The Magician And The Cardsharp

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But first Vernon told a new magician friend, Charles Miller, about the Mexican’s story. The heavyset, baby-faced Miller, only 22, had just come up from El Paso, Texas, to visit Ross and to see the great Dai Vernon of New York, whom he had impressed by sitting him down and performing Vernon’s own effects. The twist was that Miller had only read the descriptions of the effects in a magic magazine and had been forced to work out his own techniques. “He is a genius,” Vernon confided to a friend. When Miller heard Vernon’s plans, he announced to his new comrade-in-arms, “I’ll go with you.”

It would be difficult to picture a scenario in the history of the American arts to match the sight of these two superb magicians heading into a mob-dominated city in search of a mythic, primitive master of their discipline. Imagine Isaac Stern and Itzhak Perlman joining forces to locate a Kentucky mountain fiddler or Ernest Hemingway and William Faulkner hitting the road together in search of a backwoods storyteller. Vernon and Miller’s trip to Kansas City was a unique blend of artistic obsession, romantic jaunt, anthropological fieldwork, and foolhardy, even dangerous errand.

The popular perception of the city they sauntered into was of a wild town teeming with crooked gamblers and gangsters. But while it was indeed chock-full of both, Kansas City was actually tightly controlled by the Pendergast organization, which relied on the mob boss John Lazia and a wholly owned police department to keep the wards in line. Gambling was “the heart and soul of the Pendergast machine,” according to the Kansas City historian William Worley, and Lazia made sure the cash flow was heavy and unimpeded. (When he told the story in later years, Vernon gave Lazia the colorful alias Snakey Davis.) Lazia’s biggest worry was not law enforcement but outside mobsters looking to cut in on some of this fruitful local action. Anyone unfamiliar caught nosing around was likely to be subjected to what Worley delicately calls “an examination.”

 
“WHAT DO YOU MEAN, DEALING FROM THE CENTER OF THE DECK?…THAT’S A LOT OF HOOEY. NOBODY DOES THAT.”

But once Vernon and Miller proved they were gamblers and not gangsters, they would have been generally free to roam in search of action. Vernon posed as a natty sharp who played the transatlantic ships. Miller, the greenhorn, was under strict orders to keep quiet. Vernon told him that if asked, he was to say only that he was a dice man and not go into details. Above all, he was not to mention that he was a magician; if the cheaters knew, they would never talk.

The two doggedly made the rounds, hitting gambling joints, bars, and pool halls. But when they asked about a center dealer, they came up with little except shakes of the head. It began to look as though the Mexican had merely passed along another version of Sprong’s fairy tale. When they visited the K.C. Card Company, they were directed to still another gambling den, a tough, rundown joint guarded by a man who kept a .45 revolver openly displayed on his wheelchair. Vernon gave the name of K.C.’s manager, Elbert (“Red”) Langworthy, as a reference and got past the guard to face the stern men who ran this backroom dive. What do you want here? they demanded of Vernon, as Miller hung back. Vernon casually stuck to his cover, explaining that he was a mechanic and had heard there was a cheater in town who could deal from the center of the deck. He told them he was eager to get in contact with the man. The men stared at him, and then one of the toughs spoke up. “What mail-order catalog’ve you been reading? What do you mean, dealing from the center of the deck? It’s tough enough to get the second card! That’s a lot of hooey. Nobody does that.”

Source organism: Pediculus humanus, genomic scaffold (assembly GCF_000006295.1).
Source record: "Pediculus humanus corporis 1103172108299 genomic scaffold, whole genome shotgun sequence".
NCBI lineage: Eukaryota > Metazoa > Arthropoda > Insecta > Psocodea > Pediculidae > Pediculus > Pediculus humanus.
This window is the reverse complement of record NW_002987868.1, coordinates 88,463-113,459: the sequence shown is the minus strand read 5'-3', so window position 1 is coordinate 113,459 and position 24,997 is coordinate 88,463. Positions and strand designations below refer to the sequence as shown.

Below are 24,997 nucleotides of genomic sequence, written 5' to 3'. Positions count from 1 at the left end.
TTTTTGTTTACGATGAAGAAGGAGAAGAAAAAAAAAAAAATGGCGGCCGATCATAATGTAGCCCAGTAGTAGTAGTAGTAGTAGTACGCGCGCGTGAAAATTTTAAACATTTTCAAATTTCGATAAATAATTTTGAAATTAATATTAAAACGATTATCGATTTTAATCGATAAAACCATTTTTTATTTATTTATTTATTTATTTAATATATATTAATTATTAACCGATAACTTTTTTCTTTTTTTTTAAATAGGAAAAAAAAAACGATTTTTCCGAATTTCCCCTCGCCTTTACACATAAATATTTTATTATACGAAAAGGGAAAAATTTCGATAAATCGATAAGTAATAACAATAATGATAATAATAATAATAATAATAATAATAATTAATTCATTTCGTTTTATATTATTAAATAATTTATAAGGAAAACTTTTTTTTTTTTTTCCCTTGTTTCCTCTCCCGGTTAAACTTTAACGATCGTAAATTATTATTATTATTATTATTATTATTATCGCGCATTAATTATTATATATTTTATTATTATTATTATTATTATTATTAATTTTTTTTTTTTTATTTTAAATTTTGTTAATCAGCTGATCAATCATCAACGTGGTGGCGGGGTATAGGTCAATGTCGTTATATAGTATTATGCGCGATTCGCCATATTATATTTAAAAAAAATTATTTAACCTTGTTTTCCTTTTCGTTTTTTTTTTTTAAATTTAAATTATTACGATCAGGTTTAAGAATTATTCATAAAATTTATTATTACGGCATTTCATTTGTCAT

There was little Vernon could say in response. He and Miller were shielded from both information and harm by the sheer preposterousness of their goal. Then one of the men pointed at Miller, asking, “What’s the fat boy do?” Before Vernon could respond, Miller piped up, answering in a nervous, boyish quaver, almost a squeal, “I’m a dice man!” That froze the room. Vernon made a motion to the men to indicate that Miller was a bit off, and then the two undercover magicians beat their retreat.

Coming as it did in his very first foray into the world of cheaters, the dice-man episode was something of a humiliation for the young Miller. Deflated, he dropped out of the hunt and returned to El Paso, but Vernon was back in Kansas City almost immediately. This time he concentrated his efforts on the K.C. Card Company, figuring this center of gambling gossip just a block from city hall would hold the key. There he ingratiated himself with the staff by showing off his rigged faro box, a beautiful antique designed for cheating at the popular turn-of-the-century card game, and he pressed them again about a center dealer. Eventually they sent him to an old man. He proved extremely reluctant to talk, but Vernon worked on him, and finally he admitted knowing “the only man in the world who can do this.”

“He’ll let you cut and replace or even triple-cut’em,” the man told Vernon. “Yet any time he wants them, out they come.” The old-timer said that although he didn’t have a definite address, he did have a town and a name. The town was Pleasant Hill. The name was Allen Kennedy.